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A CurtainUp London Review
I loved Gary Barlow and Tim Firth's fresh production of The Girls. I warmed to the characters, their honesty and genuine qualities and I really cared about them as they put their body image insecurities to one side and braved to bare all for the photographs.
The Girls is not a cynical money making attempt to convert a successful film into a musical. Singer and composer, Gary Barlow, a member of boy band Take That and well known in Britain as a judge and mentor on various talent singing shows from The X Factor to the BBC's Let It Shine, was born 20 feet from where his collaborator Tim Firth was born in the small Cheshire town of Frodsham. Incidentally Daniel Craig also grew up in this talented town.
Barlow and Firth met through a songwriting competition of the BBC's A Song For Christmas when 15 year old Gary Barlow came second with his power ballad and one of the judges was Cambridge University student Tim Firth. Firth had entered this Christmas competition many times as a schoolboy. Gary's mother loved the film of Calendar Girls and on seeing the play for the third time, she took her son. This is the kind of genuine hook up and idea that reminds me of Melanie Griffith's Tess's back story in the movie Working Girl which leaves Sigourney Weaver's character Katharine Parker dumbfounded.
The musical has had proper try outs in Leeds and Salford's The Lowry before arriving in the West End. It is interesting that rather than music by one person and lyrics by another and book by a third, that The Girls has only two people who have written it, Gary Barlow and Tim Firth. It is also directed by Tim Firth.
The calendar is Chris (Claire Moore)'s idea after Annie (Joanna Riding)'s husband John (James Gaddas) has died of cancer. She wants to raise money for a new sofa in the family room at Skipton General Hospital. The musical opens with a song about "Yorkshire" in different months of the year, the beautiful county where these women live in the Yorkshire Dales. John was a park warden for the National Park and his love of flowers is reflected in the musical with his sunflower seedlings being planted all over the countryside by the women after his death.
The musical follows John's illness from first diagnosis through chemotherapy to the loss of hope. The set is a Yorkshire hillside but made up of green sprayed cupboards, cutlery and other domestic items found in the home.
The song "Girls" introduces the women: Ruth (Debbie Chazen) the plump girl whose husband neglects her, Jessie (Michelle Dotrice) the retired primary headmistress who does crosswords with her husband, Cora (Claire Machin) the single parent, choir mistress, the brilliantly busty Celia (Sophie-Louise Dann) ex air hostess and golf club member. Chris the rebel, Annie John's wife and Marie (Marian McLoughlin) the condescending and annoying Chair of the local Women's Institute. At the carefully planned by Marie, Christmas celebration in Dickensian costume, Cora breaks out and takes it up a beat to deliver the full rocking version of "Who Wants a Silent Night?"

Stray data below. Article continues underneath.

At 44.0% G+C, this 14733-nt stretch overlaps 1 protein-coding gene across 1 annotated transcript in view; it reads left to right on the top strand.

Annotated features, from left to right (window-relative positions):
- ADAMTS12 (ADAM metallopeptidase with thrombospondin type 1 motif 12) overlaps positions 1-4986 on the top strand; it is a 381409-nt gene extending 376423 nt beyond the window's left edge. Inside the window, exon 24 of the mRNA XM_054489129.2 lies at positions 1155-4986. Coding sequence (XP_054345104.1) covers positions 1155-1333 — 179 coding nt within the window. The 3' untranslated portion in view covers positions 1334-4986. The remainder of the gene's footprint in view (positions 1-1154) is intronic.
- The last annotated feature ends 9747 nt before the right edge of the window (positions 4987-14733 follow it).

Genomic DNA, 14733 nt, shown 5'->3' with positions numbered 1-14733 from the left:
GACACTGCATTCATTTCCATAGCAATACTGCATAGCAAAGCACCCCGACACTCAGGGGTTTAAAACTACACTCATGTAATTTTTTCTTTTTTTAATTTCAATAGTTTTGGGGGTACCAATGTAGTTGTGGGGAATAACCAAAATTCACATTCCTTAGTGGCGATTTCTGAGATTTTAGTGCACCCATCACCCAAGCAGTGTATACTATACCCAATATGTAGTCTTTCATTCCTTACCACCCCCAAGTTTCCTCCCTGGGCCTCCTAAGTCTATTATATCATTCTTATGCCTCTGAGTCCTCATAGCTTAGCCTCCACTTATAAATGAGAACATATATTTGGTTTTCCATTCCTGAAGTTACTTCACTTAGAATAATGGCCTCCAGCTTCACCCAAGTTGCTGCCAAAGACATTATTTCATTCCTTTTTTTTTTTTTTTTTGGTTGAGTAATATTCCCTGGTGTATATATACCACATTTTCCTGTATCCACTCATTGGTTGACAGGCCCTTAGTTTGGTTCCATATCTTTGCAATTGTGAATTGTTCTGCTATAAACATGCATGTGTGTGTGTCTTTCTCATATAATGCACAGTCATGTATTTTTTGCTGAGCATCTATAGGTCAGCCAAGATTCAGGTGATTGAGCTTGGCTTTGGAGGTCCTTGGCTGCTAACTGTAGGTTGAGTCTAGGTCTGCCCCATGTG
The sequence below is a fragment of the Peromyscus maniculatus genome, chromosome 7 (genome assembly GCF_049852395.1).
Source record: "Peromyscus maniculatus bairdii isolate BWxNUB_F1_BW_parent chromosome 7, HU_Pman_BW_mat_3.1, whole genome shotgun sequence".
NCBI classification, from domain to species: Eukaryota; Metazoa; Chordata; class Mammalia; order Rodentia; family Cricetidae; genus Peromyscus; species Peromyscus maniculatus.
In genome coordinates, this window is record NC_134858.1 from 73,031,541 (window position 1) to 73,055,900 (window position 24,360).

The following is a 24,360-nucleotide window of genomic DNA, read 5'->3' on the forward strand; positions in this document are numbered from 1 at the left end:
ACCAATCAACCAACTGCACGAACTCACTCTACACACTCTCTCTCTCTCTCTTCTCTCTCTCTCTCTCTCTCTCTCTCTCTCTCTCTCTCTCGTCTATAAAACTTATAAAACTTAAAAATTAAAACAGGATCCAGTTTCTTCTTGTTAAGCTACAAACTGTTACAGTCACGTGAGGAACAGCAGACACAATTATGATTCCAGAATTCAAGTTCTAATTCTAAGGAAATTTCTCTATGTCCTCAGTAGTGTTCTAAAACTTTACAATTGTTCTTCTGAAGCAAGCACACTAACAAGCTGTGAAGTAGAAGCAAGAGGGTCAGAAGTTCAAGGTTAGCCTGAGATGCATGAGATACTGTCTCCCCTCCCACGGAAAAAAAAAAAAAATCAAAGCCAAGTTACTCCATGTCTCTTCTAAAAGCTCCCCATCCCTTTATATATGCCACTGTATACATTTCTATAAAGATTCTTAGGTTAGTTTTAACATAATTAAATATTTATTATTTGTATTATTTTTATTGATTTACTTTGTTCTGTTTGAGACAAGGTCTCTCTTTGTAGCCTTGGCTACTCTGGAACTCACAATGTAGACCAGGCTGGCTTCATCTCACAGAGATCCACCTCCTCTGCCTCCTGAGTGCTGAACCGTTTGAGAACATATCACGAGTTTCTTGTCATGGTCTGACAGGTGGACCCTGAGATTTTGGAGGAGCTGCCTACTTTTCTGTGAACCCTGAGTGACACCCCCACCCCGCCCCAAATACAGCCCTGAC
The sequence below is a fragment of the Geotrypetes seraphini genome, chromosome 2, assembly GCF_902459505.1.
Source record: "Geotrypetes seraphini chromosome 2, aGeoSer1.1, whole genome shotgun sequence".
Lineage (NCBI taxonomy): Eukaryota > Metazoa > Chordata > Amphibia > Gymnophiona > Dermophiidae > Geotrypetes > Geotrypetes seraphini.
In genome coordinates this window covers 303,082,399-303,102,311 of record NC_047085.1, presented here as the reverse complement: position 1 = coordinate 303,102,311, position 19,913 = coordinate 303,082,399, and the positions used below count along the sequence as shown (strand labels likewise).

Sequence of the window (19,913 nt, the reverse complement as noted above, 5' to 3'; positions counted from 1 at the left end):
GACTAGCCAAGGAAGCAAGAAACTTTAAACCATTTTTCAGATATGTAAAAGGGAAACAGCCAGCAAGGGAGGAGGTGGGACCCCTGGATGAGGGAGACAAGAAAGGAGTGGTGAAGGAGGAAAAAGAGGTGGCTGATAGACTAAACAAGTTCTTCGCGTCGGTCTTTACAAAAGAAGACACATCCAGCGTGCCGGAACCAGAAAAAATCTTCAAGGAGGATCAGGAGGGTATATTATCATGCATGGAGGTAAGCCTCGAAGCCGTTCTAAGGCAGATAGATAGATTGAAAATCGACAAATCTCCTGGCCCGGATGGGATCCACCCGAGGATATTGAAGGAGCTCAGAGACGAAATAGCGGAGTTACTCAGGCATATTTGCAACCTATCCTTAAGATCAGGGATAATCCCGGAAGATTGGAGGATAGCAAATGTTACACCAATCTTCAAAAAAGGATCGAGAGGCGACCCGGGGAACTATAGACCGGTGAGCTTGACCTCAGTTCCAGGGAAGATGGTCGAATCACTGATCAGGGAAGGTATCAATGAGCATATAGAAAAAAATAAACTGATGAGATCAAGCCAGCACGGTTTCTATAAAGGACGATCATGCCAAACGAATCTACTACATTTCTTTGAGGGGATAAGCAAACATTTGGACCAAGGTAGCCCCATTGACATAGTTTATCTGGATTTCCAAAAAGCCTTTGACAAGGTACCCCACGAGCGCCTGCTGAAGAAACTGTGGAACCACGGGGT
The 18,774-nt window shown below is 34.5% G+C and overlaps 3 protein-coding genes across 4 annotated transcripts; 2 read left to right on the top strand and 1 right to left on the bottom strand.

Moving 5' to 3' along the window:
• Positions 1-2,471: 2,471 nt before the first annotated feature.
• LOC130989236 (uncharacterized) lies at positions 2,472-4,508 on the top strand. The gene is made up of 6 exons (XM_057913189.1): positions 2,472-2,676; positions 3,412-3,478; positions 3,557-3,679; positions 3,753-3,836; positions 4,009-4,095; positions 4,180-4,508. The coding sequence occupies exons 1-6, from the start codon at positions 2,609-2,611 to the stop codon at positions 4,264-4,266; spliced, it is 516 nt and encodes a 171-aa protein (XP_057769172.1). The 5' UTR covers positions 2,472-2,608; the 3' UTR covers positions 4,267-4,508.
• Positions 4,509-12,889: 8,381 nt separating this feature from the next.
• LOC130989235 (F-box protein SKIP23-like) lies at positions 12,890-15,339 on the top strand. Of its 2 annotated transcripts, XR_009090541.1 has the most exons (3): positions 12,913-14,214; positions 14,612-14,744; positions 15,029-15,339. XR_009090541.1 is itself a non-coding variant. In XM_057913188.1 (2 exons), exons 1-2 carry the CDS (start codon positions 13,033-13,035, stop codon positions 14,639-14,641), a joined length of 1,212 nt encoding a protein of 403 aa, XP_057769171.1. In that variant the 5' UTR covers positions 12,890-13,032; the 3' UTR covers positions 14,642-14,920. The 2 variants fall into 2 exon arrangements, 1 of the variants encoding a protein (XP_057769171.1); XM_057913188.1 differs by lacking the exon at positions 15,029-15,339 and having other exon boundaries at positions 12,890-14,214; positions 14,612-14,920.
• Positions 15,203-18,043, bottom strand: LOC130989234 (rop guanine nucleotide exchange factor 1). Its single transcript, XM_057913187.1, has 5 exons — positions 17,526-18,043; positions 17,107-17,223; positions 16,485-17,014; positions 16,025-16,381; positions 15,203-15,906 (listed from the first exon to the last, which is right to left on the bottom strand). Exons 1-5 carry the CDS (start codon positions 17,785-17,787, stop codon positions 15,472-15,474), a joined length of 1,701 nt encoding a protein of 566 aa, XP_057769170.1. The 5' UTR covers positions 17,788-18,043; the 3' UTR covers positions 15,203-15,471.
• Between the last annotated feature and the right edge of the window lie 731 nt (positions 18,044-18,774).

The song I loved best was Celia's, Sophie-Louise Dann's commentary on her enhancement surgery "So I've Had A Little Work Done" with its witty lyrics and tongue in cheek humour, "At some point as an air hostess you upped your baggage allowance, increased the capacity of your overhead lockers, " comments Cora. Joanna Riding sings about the challenges of widowhood, doing so much alone or for the first time contrasting with those on more recognised accomplishments, like world travel expeditions in "Kilimanjaro"
Leading up to the photo shoot, we see each woman's insecurities emerge as The Girls face the challenge and really strip off on stage. Yes really! It is life affirming and sincere. Not for them is the security of the men from the same county in The Full Monty who "bared all" with blinding flashbulbs preserving their modesty. This is part of the success of The Girls for me — the honesty of the production, the fact that I really cared about each and every woman (with the exception of Marie who gets her comeuppance) down not just to brilliant performances but with music and songs that speak to our emotions.
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Written by Tim Firth and Gary Barlow
Directed by Tim Firth
Starring: Debbie Chazen, Sophie-Louise Dann, Michelle Dotrice, Claire Moore, Joanna Riding, Claire Machin
With: Marian McLoughlin, Josh Benson, Victoria Blackburn, Joe Caffrey, Jeremy Clyde, John Davitt, Soo Drouet, James Gaddas, Jenny Gayner, Steve Giles, Frazer Hadfield, Ben Hunter, Maxwell Hutcheon, Chloe May Jackson, Shirley Jameson, Jane Lambert, Rebecca Louis, Judith Street
Set and Costume Design: Robert Jones
Musical Staging: Lizzi Gee
Comedy Staging: Jos Houden
Orchestrator: Richard Beadle
Musical Director: Richard Beadle
Lighting Design: Tim Lutkin
Sound Design: Terry Jardine and Nick Lidster
Projections designed by Alex Uragallo
Running time: Two hours 30 minutes with an interval
Box Office: 0844 871 7615
Booking to 25th July 2017
Reviewed by Lizzie Loveridge based on 22nd February 2017 performance at The Phoenix Theatre, 110 Charing Cross Road London WC2H 0JP
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